Christine became a part of my family when she moved in with us about 18 years ago.  The twins were about one and a half.  Jeremy was not yet born.  Zachary and Michael could not pronounce Christine, so they shortened it to Kiki which she has been ever since.  Kiki was a native French speaker.  At first, we were concerned that the boys would not be with a native English speaker to help them acquire language.  It never mattered.  Kiki loved my boys and when Jeremy was born, she adored him as well.  She would hug them and play with them, cook for them and smile at them and always made them feel special.   She would lovingly say, “a tu…” to them.  Directly translated it means “to you...”  When said with love, it means so much more.  And she made Janice and I feel loved as well.  She called us Mommy and Daddy. We ate our meals together and asked each other about our days and little by little, thanks to her improving English and my returning French, we learned more about Kiki and her family back home. 

It is an amazing person who can leave her family when her children are so young and take care of other people’s families.  It is an amazing person who can miss her own children for years and still love someone else’s children without a trace of anger or resentment.  I remember one week when I had focus groups at work, I missed tucking in the boys 3 nights in a row.  I told Kiki that it was terrible that I haven’t seen my kids in 3 days.  She said, “Daddy, I haven’t seen my babies in over 5 years.”   It was the only time that she ever reminded me.

Kiki and Jeremy
Kiki went home to Brooklyn on Friday evenings although in more recent years she moved to the Bronx.  She cooked, she cleaned her apartment, and most important, she went to church every Sunday where she was part of a wonderful community from different French speaking African countries.  She was a deeply religious person and travelled everywhere with a well worn bible.   On Sunday night, she took the subway to the Port Authority and caught a bus back to Wayne where I met her and drove her home to our family.

When Janice cut her work hours and the kids began attending pre-school, we had to find another family for Kiki to love.  She would still be working for us if we couldn’t find the right family.  But we did find her a new family by asking around and reading classified ads.  Janice drove Kiki to the interviews and even more than the new families were interviewing Kiki to see if she fit the bill, Janice was interviewing the new families to see if they fit the bill.  Over the years there were Barbara and Bob and their daughter Catherine, Hindi and Jeff and their kids Noah and Dara, and most recently Mike and Lauren and their son, Jake.

But no matter where Kiki went, she added to her growing family.  We all kept in touch with each other and we all spoke to each other to check in.  Originally it was to see what kind of food Kiki liked.  Later on it was just to say hi and exchange stories of Kiki and the kids. 

Kiki and Alfred
One of our biggest thrills with Kiki came about 5 years ago.  We helped arrange for Alfred, Kiki’s 20 year old son to come to live in the United States.  We worked with a lawyer, filled out paperwork and one weekday afternoon, Janice drove Kiki to JFK to greet the son whom she had not seen since he was about 5 years old.  In addition to cooking, and cleaning, and church, Kiki now had something extra special to go home to on weekends.  Alfred enrolled in community college and began working in a restaurant.  On occasion, Kiki and Alfred would visit us on a Saturday afternoon to see how we were all doing.  And of course, Kiki called on Mother’s   Day, on Father’s Day and for the Jewish New Year.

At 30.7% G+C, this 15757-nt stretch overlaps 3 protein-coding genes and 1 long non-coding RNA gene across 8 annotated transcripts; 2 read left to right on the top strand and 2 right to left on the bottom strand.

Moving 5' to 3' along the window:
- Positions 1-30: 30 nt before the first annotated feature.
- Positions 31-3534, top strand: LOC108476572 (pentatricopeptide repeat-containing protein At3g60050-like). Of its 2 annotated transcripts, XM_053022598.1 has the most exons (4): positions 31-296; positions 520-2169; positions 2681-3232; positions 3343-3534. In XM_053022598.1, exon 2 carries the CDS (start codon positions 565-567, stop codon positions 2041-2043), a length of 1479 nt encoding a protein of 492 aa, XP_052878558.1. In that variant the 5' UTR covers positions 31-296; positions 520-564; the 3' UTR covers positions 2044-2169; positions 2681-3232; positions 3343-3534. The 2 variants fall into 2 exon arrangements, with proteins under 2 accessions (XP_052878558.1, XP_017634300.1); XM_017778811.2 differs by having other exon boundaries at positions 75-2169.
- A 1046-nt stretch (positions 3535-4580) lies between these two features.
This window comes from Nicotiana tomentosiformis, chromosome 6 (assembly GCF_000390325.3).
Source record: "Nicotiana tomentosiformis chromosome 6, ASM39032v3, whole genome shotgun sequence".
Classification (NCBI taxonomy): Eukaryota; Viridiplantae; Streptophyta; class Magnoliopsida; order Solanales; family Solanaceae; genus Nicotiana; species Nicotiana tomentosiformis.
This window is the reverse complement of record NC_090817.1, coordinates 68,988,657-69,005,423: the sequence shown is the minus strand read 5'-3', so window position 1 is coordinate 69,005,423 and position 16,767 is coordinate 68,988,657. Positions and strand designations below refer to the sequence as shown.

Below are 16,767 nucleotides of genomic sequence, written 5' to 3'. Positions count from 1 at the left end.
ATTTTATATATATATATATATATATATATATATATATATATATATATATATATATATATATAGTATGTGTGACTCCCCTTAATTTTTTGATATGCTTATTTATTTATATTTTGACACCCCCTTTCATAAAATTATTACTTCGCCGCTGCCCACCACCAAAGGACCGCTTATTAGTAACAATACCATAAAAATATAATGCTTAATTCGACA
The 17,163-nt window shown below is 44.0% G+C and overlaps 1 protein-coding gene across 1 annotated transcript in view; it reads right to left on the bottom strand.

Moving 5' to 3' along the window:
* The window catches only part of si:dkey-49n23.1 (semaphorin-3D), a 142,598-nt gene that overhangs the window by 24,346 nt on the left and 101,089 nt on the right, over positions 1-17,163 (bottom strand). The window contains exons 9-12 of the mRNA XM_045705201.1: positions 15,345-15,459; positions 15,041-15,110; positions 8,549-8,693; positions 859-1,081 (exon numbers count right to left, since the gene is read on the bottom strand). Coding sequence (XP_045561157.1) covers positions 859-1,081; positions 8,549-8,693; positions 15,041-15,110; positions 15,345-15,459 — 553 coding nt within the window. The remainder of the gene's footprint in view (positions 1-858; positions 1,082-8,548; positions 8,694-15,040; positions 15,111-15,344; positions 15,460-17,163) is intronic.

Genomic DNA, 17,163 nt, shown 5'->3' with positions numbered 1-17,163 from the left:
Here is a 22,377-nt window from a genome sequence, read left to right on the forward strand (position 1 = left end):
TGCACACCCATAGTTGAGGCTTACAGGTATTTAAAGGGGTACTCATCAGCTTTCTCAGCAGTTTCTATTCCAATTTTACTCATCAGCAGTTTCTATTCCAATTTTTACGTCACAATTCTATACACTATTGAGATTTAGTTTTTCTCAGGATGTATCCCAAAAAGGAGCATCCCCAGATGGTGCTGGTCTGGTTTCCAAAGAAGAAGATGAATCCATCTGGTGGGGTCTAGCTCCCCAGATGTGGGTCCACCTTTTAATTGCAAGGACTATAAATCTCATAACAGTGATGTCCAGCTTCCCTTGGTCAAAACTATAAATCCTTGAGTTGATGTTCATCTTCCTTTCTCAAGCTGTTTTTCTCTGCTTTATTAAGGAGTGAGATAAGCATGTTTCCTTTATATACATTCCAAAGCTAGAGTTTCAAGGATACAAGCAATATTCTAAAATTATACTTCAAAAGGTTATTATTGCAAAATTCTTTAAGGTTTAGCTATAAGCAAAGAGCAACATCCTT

This past Friday afternoon Janice received a phone call.  Kiki had passed out at work.  Janice went to Morristown Hospital as soon as she could.  Alfred arrived shortly thereafter.  Kiki was on life support.  Excessive bleeding from her brain.  It was not fair.  Kiki was only 1 year older than both Janice and me.  She had survived open heart surgery a few years back and had been doing well.  She was with another family who adored her. She had hopes of one day seeing her daughters and grandchildren.

But the doctors said she was essentially brain dead and was being kept alive by machines.  We returned to the hospital on Saturday.  We sat by Kiki’s bed and were joined by Hindi and Jeff who showed up as well to say goodbye.  We reminisced.  We showed pictures and told stories.  Kiki’s friends came from her community in the Bronx.  Women wearing similar dresses and head scarves.  They refused to accept the prognosis.  They gathered around Kiki’s bed and chanted and prayed and petitioned God on behalf of their sister, their aunt.  They said they believed in miracles.  And Alfred wanted to believe in them too.

The doctors were hoping to have Alfred on board before they withdrew life support.  But he was not on board.  How could he be?  Without him the process of Kiki’s passing would be drawn out.  Janice spoke with the doctors and nurses and then sat down with Alfred.  She took his hand and hugged him and tried her best to explain the circumstances.  It was the very least she could do … to show her love and her concern to the son of the woman who did the same for our sons for so many years.

Today, the friends continue to come, the prayers continue to be said.  But God has already decided.  I don’t know why but he has decided to take a young woman with a perfect soul and a beautiful heart away from us, a woman who lived a life of humility, who gave and gave and loved and loved.   A woman who never got to see her own grandchildren back in The Ivory Coast but a woman who loved and cared for so many families with such tender love and such warm spirit.

It is an amazing person who can leave her family when her children are so young and take care of other people’s families.   Today, there is one less amazing person in the world and for that, so many of us are heartbroken.  A tu, Kiki.  We will miss you so much.